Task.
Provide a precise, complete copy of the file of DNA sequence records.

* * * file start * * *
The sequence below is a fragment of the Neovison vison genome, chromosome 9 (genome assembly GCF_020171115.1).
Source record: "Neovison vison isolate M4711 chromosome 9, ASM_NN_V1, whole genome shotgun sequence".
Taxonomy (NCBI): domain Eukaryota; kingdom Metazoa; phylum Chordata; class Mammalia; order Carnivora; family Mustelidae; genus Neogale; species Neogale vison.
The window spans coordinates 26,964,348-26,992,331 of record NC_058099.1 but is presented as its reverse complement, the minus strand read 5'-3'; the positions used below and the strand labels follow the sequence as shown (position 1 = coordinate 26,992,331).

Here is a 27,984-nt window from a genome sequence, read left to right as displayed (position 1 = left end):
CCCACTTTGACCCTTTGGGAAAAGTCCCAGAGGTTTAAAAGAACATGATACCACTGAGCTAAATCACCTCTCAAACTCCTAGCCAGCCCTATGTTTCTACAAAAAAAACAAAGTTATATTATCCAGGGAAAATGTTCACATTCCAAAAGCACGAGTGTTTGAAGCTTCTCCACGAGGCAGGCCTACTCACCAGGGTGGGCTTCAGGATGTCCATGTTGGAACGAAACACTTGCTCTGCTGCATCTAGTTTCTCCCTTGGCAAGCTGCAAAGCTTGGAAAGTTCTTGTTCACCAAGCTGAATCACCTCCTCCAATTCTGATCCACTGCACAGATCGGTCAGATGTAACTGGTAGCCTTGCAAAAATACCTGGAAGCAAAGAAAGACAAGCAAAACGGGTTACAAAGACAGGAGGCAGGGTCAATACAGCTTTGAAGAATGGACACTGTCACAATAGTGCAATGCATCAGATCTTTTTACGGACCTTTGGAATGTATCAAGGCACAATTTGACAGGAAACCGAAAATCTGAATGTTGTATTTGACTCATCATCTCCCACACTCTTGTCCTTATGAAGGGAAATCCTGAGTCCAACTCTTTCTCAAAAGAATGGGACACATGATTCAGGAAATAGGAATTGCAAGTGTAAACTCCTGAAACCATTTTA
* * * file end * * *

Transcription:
The sequence below is a fragment of the Neovison vison genome, chromosome 9 (genome assembly GCF_020171115.1).
Source record: "Neovison vison isolate M4711 chromosome 9, ASM_NN_V1, whole genome shotgun sequence".
Taxonomy (NCBI): domain Eukaryota; kingdom Metazoa; phylum Chordata; class Mammalia; order Carnivora; family Mustelidae; genus Neogale; species Neogale vison.
The window spans coordinates 26,964,348-26,992,331 of record NC_058099.1 but is presented as its reverse complement, the minus strand read 5'-3'; the positions used below and the strand labels follow the sequence as shown (position 1 = coordinate 26,992,331).

Here is a 27,984-nt window from a genome sequence, read left to right as displayed (position 1 = left end):
CCCACTTTGACCCTTTGGGAAAAGTCCCAGAGGTTTAAAAGAACATGATACCACTGAGCTAAATCACCTCTCAAACTCCTAGCCAGCCCTATGTTTCTACAAAAAAAACAAAGTTATATTATCCAGGGAAAATGTTCACATTCCAAAAGCACGAGTGTTTGAAGCTTCTCCACGAGGCAGGCCTACTCACCAGGGTGGGCTTCAGGATGTCCATGTTGGAACGAAACACTTGCTCTGCTGCATCTAGTTTCTCCCTTGGCAAGCTGCAAAGCTTGGAAAGTTCTTGTTCACCAAGCTGAATCACCTCCTCCAATTCTGATCCACTGCACAGATCGGTCAGATGTAACTGGTAGCCTTGCAAAAATACCTGGAAGCAAAGAAAGACAAGCAAAACGGGTTACAAAGACAGGAGGCAGGGTCAATACAGCTTTGAAGAATGGACACTGTCACAATAGTGCAATGCATCAGATCTTTTTACGGACCTTTGGAATGTATCAAGGCACAATTTGACAGGAAACCGAAAATCTGAATGTTGTATTTGACTCATCATCTCCCACACTCTTGTCCTTATGAAGGGAAATCCTGAGTCCAACTCTTTCTCAAAAGAATGGGACACATGATTCAGGAAATAGGAATTGCAAGTGTAAACTCCTGAAACCATTTTA